MLB Realignment

1997 - Realignment

This realignment was widely considered to have a great financial benefit to the club moving. However, to avoid the appearance of a conflict of interest, Commissioner (then club owner) Bud Selig decided another team should have the first chance to switch leagues. The Kansas City Royals of the American League’s Central Division were asked first, but they decided not to move over to the National League’s Central Division. The choice then fell to the Brewers, who, on November 6, 1997, elected to move to the National League’s Central Division. At the same time, the Detroit Tigers agreed to move from the AL East to the AL Central (to replace Milwaukee). The Tampa Bay Devil Rays joined the AL East and the Arizona Diamondbacks joined the NL West. Had the Brewers elected not to move to the National League, the Minnesota Twins would have been offered the opportunity next.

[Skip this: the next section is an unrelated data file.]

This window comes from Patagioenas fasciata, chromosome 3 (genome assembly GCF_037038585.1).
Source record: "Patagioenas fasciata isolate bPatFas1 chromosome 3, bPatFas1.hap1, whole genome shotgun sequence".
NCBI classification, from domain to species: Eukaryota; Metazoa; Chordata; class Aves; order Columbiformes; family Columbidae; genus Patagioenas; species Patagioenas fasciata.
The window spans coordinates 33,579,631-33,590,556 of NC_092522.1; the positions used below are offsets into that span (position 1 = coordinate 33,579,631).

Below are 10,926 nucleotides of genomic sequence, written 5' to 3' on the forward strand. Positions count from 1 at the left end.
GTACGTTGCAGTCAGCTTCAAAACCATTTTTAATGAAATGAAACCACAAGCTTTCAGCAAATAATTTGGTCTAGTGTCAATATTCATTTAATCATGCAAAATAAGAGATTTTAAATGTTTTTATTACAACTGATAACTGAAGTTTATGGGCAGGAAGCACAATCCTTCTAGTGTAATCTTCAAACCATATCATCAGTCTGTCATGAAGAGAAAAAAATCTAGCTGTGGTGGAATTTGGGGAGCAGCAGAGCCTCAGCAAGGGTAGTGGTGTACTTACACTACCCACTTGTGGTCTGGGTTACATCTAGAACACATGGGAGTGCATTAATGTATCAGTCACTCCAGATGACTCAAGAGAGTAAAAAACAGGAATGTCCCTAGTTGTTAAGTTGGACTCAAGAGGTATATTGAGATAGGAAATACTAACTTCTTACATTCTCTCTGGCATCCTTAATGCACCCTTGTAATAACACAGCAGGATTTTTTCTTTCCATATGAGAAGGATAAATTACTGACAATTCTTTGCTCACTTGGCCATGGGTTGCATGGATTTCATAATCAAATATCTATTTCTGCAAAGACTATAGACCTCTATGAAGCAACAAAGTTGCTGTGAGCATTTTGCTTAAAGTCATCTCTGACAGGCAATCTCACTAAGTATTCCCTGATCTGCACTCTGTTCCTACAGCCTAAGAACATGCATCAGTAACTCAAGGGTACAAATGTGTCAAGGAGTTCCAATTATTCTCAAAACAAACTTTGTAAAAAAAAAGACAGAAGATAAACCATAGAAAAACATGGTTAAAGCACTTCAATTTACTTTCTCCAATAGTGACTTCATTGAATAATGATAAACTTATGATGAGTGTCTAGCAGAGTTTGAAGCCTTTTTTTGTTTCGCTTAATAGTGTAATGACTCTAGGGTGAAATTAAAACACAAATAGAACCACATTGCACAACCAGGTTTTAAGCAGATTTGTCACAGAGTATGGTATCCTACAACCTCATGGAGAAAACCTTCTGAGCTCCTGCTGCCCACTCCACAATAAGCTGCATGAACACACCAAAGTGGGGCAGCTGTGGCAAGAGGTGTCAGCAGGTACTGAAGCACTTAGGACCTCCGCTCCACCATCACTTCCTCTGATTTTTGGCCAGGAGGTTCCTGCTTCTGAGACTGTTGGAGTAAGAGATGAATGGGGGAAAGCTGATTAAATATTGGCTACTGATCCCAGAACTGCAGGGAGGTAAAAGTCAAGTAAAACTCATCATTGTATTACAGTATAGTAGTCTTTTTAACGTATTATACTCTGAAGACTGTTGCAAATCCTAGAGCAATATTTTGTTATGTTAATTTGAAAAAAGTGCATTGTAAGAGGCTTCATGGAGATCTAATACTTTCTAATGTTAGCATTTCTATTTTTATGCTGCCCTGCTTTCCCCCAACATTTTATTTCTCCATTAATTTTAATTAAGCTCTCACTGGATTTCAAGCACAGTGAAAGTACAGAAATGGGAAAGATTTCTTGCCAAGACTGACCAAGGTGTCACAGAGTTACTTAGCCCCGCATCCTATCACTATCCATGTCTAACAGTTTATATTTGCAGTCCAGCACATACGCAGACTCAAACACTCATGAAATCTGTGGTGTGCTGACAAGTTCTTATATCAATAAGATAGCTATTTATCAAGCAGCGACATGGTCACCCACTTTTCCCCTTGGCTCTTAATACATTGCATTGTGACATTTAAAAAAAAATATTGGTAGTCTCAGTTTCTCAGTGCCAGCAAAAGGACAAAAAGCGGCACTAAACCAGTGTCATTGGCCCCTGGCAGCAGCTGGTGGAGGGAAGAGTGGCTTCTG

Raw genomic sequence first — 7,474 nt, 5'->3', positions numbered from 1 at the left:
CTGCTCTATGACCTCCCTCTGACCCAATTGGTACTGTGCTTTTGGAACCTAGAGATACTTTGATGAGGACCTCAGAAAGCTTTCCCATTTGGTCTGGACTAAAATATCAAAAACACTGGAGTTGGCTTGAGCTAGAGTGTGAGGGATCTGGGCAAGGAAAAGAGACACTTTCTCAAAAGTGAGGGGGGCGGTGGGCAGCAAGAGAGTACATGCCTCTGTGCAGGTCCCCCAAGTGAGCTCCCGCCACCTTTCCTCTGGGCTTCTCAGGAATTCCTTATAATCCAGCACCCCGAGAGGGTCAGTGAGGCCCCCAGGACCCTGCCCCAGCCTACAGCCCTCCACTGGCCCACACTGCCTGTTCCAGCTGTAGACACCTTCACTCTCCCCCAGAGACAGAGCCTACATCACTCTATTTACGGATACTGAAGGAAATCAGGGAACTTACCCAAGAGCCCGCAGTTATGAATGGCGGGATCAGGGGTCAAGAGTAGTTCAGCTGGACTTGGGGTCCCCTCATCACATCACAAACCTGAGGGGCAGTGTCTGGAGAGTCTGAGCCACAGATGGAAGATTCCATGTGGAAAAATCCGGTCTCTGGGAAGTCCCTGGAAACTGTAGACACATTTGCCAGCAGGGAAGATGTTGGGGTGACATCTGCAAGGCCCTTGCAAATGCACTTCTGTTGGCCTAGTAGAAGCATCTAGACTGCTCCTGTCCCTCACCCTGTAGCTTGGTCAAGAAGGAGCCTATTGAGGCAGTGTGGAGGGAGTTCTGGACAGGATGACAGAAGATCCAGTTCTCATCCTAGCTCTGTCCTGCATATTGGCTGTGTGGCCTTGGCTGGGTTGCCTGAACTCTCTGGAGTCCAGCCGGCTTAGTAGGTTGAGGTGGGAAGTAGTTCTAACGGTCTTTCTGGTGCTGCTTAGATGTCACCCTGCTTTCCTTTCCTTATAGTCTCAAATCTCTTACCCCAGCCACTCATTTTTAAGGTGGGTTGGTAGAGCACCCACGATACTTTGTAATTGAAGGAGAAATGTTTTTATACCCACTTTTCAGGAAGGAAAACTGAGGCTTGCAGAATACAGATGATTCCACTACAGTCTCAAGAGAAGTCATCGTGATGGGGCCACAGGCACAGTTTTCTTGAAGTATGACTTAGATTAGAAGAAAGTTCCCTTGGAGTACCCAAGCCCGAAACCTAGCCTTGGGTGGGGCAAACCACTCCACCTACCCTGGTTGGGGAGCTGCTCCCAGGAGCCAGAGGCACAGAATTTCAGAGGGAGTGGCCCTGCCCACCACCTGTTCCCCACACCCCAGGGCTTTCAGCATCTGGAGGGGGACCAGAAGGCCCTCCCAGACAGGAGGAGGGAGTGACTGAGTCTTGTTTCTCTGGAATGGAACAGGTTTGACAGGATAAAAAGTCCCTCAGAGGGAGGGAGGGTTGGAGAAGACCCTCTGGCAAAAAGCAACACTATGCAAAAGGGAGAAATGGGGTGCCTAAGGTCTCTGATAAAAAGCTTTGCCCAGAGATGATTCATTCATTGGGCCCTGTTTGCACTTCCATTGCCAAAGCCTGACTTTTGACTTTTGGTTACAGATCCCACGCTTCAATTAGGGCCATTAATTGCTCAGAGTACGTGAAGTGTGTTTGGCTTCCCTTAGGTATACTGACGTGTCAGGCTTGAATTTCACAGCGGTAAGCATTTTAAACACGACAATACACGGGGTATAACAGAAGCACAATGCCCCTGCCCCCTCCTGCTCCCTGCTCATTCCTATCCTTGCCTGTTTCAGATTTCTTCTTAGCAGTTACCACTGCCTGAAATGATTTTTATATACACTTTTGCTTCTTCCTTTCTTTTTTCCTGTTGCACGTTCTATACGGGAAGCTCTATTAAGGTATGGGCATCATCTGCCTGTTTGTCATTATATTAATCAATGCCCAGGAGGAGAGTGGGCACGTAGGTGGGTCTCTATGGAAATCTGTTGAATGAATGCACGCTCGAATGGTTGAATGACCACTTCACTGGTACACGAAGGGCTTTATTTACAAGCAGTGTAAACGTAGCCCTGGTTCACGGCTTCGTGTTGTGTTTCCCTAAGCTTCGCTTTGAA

Milwaukee had formerly been a National League town, having been the home of the Braves for 13 seasons (1953–65). With the Brewers having joined the National League, it was now necessary for their pitchers to take batting practice because the NL has a no DH rule.